The beauty of the journey soon erased the price from my memory, this is the same route I cycled when I rode to Salisbury a couple of weeks ago. The road crosses and dives under the track all the way to Wilton, sometimes mere feet from the track, other times it moves away, dipping behind an embankment or veering off to visit a lonely farm before rejoining its symbiotic partner, the railway track. I sat back and imagined my doppelganger riding at a speeded up pace level with the train. All those little milestones on the journey compressed into a blur of memories, the train moving too quickly to allow the mind to dwell on things like the toad crossing sign, the concrete bridge, the post office, the ox-eye daisies in the hedges, the constant pedal freewheel pedal freewheel rhythm of the rolling lanes. Train journeys seem to be a kind of time travel, you sit down, there is constant noise, but the feeling of motion is barely perceived. Very quickly (hopefully) you arrive at your destination. Strange, yet completely normal.

Cycling through Salisbury was a joy, apart from the fool who stopped on the bikes only bit at the traffic lights on Fisherton Street.

Friday Ride – bike troubles

Folly LaneI don’t know what it is about John, every time he says “Do you mind if I bring a mate along?” it turns out to be a super-fit individual who leaves us puffing and panting in his wake. Friday 6th was no exception, John’s friend Andy joined the illustrious list of riders who have helped up our average speed. We met at the pub on the A361 then headed out towards Rudge and Dilton. Almost immediately Andy was complaining of a knocking from the pedal area which seemed to be going through his foot, but it was John who forced the first stop of the day in a routine that is becoming a regular on our rides, his spokes pinged out. Actually, Andy didn’t really drive us too hard, it had been a while since he and John had met up so we ambled along the lanes at a reasonable, though not stupid pace. As we headed past the trout farm by Dilton Marsh, we saw a weasel dart out in front of us, I say we, John missed it, he was looking at a dead squirrel.

The glorious sound of three chainsets working in unison was rather ruined by some creaking from the front end of my bike. Having just come up the Hollow (me at the back) the bike was protesting alarmingly. John suggested tightening the handlebars – which seemed to do the trick. We took the ghost road from Upton Scudamore to the outskirts of Warminster, effectively shaving off a corner of B-road and also saving us some pretty nasty traffic interaction. Zipping round the outskirts of Warminster, I had to stop when a client phoned, the others waited up ahead. Business taken care of we set off again, this time for the Wylye Valley. As Andy and John used to work in the same bike shop, they regaled and entertained me with various stories and bits of bike wisdom during the ride. It wasn’t long before we swung a ride into Five Ash Lane. Ah, now this was bicycling! This quiet wooded road was alive with bird song and festooned with gorgeous wildflowers. The forest perhaps once was a solid commercial venture, a plantation, but careful forestry work and management have broken the monotony of lines of timber trees. This woodland was alive in every sense, plenty of undergrowth, a variety of trees, airy space. Huge, lush green ferns and flowering rhododendrons lined the verge and the sun sparkled off the myriad leaves and dappled the tarmac with shade as we rode down the lane. Then suddenly the road dropped away and we were hurtling downwards, just missing some seriously bad potholes, we were disgorged onto a main road. A plan to head back via Chapmanslade was ruined by John puncturing. As we stopped at Folly Lane, I took the now standard picture of John repairing his wheel. Note also Andy examining his pedals.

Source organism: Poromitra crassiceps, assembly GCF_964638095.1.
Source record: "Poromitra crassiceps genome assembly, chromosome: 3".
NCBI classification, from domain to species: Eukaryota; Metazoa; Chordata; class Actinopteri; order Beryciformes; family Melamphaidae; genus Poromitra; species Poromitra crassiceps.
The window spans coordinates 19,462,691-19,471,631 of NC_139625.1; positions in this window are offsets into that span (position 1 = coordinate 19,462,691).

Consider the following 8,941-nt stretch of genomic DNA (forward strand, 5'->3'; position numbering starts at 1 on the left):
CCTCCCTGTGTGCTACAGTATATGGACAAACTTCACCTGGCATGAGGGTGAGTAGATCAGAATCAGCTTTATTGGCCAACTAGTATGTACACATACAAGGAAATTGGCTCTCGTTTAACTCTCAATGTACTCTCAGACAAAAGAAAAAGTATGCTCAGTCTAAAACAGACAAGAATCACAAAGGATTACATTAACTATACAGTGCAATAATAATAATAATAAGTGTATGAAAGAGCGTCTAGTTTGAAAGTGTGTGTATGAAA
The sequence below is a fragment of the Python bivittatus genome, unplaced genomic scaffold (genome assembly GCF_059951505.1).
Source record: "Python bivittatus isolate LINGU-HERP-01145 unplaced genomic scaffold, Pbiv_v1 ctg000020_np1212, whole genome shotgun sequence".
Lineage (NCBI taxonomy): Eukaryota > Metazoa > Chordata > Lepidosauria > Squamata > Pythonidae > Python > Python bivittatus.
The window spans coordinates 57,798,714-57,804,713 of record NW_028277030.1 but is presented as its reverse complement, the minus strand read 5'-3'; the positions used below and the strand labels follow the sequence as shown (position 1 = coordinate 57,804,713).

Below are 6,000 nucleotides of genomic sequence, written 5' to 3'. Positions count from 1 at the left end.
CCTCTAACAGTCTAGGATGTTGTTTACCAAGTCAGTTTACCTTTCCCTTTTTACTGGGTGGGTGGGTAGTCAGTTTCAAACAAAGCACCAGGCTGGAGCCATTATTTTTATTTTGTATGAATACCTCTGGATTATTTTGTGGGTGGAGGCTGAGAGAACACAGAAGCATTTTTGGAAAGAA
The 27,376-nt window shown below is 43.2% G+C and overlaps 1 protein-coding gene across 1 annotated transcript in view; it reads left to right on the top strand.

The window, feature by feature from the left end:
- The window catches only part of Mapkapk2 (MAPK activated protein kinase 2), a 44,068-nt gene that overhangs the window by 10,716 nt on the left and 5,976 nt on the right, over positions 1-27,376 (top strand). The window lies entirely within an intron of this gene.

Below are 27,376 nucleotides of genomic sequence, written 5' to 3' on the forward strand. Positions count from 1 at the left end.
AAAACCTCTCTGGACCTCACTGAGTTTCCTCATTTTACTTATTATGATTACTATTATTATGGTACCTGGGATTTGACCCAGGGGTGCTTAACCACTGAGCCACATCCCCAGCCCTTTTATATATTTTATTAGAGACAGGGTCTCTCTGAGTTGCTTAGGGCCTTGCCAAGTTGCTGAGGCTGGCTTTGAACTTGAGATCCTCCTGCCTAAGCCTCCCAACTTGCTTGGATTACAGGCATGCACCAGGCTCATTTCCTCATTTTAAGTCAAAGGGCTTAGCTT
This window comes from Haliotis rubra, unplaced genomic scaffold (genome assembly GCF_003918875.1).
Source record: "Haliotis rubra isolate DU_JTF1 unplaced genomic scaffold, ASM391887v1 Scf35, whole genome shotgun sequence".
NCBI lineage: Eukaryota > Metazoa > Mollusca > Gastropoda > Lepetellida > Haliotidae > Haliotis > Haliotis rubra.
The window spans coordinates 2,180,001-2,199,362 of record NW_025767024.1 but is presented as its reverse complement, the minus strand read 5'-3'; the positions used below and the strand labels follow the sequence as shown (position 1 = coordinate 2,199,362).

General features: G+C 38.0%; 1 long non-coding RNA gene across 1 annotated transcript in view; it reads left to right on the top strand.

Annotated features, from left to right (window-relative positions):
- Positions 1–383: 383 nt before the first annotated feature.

Andy adjusts his pedals, John repairs his wheel and tyre - as usual

With time now very much of the essence (I needed to get back to the village to pick up the children) we abandoned the Chapmanslade plan and headed for the A36. The stretch towards the beginning of the Warminster bypass was dealt with quickly and at speed, we caned up to 28mph and that was going slightly uphill! Next, Black Dog and some pretty serious downward hurtling. Finally, the long, slow drag up to Beckington, and this was were I very much came off the back. Staying up all night on Wednesday to launch The Prince’s Rainforests Project website suddenly caught up with me, as did the lack of quality nutrition and energy in my garage bought lunch. I just slipped into a lower gear and pedaled through it. Andy had gone on way ahead and I didn’t see him until I finally caught up with John and we arrived back at the pub carpark we had set out from. For me it was 24 miles and a good ending to what had been a massively mixed week. We pledged to make this a regular thing of a Friday and parted ways, the others heading back to Trowbridge and me to pick up the kids, crucially, on time.

Into the Valley of The Wylye

t shirt one t shirt two

Many years ago, while I worked for Ottakar’s books, all the staff took part in a company wide effort to raise money for the children of Deogarh in India. One of things I did was a sixty mile cycle ride to our head office in Salisbury from Trowbridge, and back again. Considering how unfit I was at the time, it was an epic undertaking. John (who I still ride with on the Wednesday rides) was our guide, taking us into Salisbury via the beautiful Wylye Valley, rather than the hell that would have been the A36. At the top of this post you can see the front and rear of the T-shirt I made for the ride. I made one for everyone with the rider’s name on the back and their number, 1-4 on the front and sleeve. Below are some more pics from the ride.